We let it run on our computer until it actually reached one million [it took about 24 hours], but I won’t ruin the surprise by telling what happens when you get there. You can send one from the E-cards section of hallmark.com; it's free with a subscription, or 99 cents otherwise. Well worth it, in my opinion.

Go ahead, try it out.

[Note: This is not Hallmark product placement; I have no skin in this game. I just loved the card I received.]

Tuesday, August 24, 2010

I want more than a Shofar blower

I was probably nine or ten years old when I demonstrated to our shul’s gabbai that I already knew how to blow shofar. I wanted to know about being eligible to blow shofar in our shul when I would become bar mitzvah; he kindly left the matter open-ended, perhaps trusting me to forget or change my mind between then and my thirteenth year. I don’t remember whether I forgot or became less capable of blowing or was discouraged by others, but I never pursued it.

I’m glad I didn’t pursue it; blowing shofar is more than just producing airflow and moving your tongue and lips into position. It’s about giving mussar [ethical rebuke] to the community.

Technically, of course, this is ludicrous. Shofar is a mechanical mitzvah, and if the tokeia (shofar blower) intends to perform the mitzvah and does it right, the mitzvah is the mitzvah and we can all mark that one off on our Rosh HaShanah “Things to Do” checklist. So what’s wrong with a synagogue that lets a kid blow shofar, or that lets all comers blow part of the blasts, first come, first serve?

My answer: Shofar is more than that. Shofar is, as even the legalist Rambam acknowledges, more than just a hoop through which we jump. Yes, we blow shofar because Gd told us to blow shofar (Rosh haShanah 16a). Nonetheless, the shofar is also a much-needed call to the sleepers to wake up (Mishneh Torah, Hilchot Teshuvah 3:4), and that role does not belong to a thirteen year old child. That role belongs to someone who can legitimately call upon others to rise from their spiritual slumber.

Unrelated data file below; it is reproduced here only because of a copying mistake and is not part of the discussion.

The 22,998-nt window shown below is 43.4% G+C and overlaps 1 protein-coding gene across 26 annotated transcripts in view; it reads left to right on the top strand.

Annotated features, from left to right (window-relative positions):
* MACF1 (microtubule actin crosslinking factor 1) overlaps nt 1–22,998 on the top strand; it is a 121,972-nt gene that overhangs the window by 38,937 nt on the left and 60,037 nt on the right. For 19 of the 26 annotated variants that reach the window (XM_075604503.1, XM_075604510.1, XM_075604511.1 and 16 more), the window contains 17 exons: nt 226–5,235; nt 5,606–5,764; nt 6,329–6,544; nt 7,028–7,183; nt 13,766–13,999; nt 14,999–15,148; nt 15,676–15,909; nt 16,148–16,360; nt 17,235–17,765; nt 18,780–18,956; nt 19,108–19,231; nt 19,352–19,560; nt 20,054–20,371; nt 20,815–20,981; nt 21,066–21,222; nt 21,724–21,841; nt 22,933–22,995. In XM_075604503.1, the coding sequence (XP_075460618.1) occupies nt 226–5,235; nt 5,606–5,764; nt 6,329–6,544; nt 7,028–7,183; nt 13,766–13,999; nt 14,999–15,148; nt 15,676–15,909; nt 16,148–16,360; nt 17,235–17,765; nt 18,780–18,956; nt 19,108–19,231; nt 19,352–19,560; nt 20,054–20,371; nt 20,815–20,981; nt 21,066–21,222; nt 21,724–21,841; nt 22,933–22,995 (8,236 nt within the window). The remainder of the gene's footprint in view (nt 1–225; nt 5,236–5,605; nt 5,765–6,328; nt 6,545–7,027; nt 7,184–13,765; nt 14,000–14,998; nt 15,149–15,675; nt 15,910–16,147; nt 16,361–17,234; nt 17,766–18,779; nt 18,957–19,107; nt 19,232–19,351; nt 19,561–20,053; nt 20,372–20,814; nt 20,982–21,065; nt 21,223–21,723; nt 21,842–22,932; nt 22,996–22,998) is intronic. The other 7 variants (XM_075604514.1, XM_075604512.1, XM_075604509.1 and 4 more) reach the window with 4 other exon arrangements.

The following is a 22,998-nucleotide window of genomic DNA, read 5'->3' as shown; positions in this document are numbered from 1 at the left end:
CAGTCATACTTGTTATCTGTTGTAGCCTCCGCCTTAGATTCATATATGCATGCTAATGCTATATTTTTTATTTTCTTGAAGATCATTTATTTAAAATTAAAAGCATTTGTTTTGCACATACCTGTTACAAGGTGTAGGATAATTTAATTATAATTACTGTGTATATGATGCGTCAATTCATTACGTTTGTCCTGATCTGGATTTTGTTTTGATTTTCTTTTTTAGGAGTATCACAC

To me, shofar is a mussar shmooze. It’s a piercing blast, it’s a cry that shakes me loose from my moorings, it’s a keening wail, it’s a frightening siren, it’s even the voice of the Divine in unsubtle disguise demanding of me, “Ayekah!” Where have you been, and how did you get there? What is this arrogance I see in you? What is this casual attitude you take to berachos, to davening, to learning Torah, to talking to other people and looking after their needs? What have you done with all of that talent I vouchsafed to you? What have you done with the lives of your children, which I assigned to your care and for which you will be called to judgment? By what right do you call yourself by these grandiose titles – Rabbi, Father, Husband? Who do you think you are, Torczyner? [Yes, a Jew must know what he has achieved and must not belittle it. But we must also know what we have yet to achieve.]

Those demands cannot come in the voice of a child, trying on mitzvos he does not yet understand. Sure, any kid can blow a shofar – but I want my tokeia to be a baal mussar.

Sunday, August 22, 2010

The Rabbi of the Future

[This week's Haveil Havalim is here]

As CNN and the New York Times reported last week, Beloit College publishes The Mindset List, an annual list of facts about the world of their incoming freshmen, to help their faculty recognize the contours of the universe their young students inhabit.

It’s an eye-opening list; for this year’s freshmen (born in 1992), the factoids include:
Few in the class know how to write in cursive.
Email is just too slow, and they seldom if ever use snail mail.
Los Angelenos have always been trying to get along.
Entering college this fall in a country where a quarter of young people under 18 have at least one immigrant parent, they aren't afraid of immigration...unless it involves "real" aliens from another planet.
Colorful lapel ribbons have always been worn to indicate support for a cause.
Trading Chocolate the Moose for Patti the Platypus helped build their Beanie Baby collection.
Fergie is a pop singer, not a princess.
They never twisted the coiled handset wire aimlessly around their wrists while chatting on the phone.
DNA fingerprinting and maps of the human genome have always existed.

So it set me thinking: What about today’s rabbinical students, young men (in my corner of the Jewish world) in their early 20’s who are just starting to learn for semichah (ordination)? What shapes their philosophical universe, what assumptions do they have which will influence the way they learn, the way they daven, the way they lead their communities, when they receive semichah?

In other words: What will be the mental world of your new rabbi?

I can think of a few for these students, who were likely born in 1988-1990.

Rav Moshe Feinstein has always been deceased.
Rav Soloveitchik, the Lubavitcher Rebbe and Rav Shlomo Zalman Auerbach passed away before they started grade school.
There have been CD editions of sefarim, and Jewish educational software, since before they started grade school.

Cutting-Edge Issues that are no longer cutting edge
The Reform movement has always accepted patrilineal descent.
Abortion has always been legal in the United States.
“Don’t ask, don’t tell” has always been the policy of the US Military.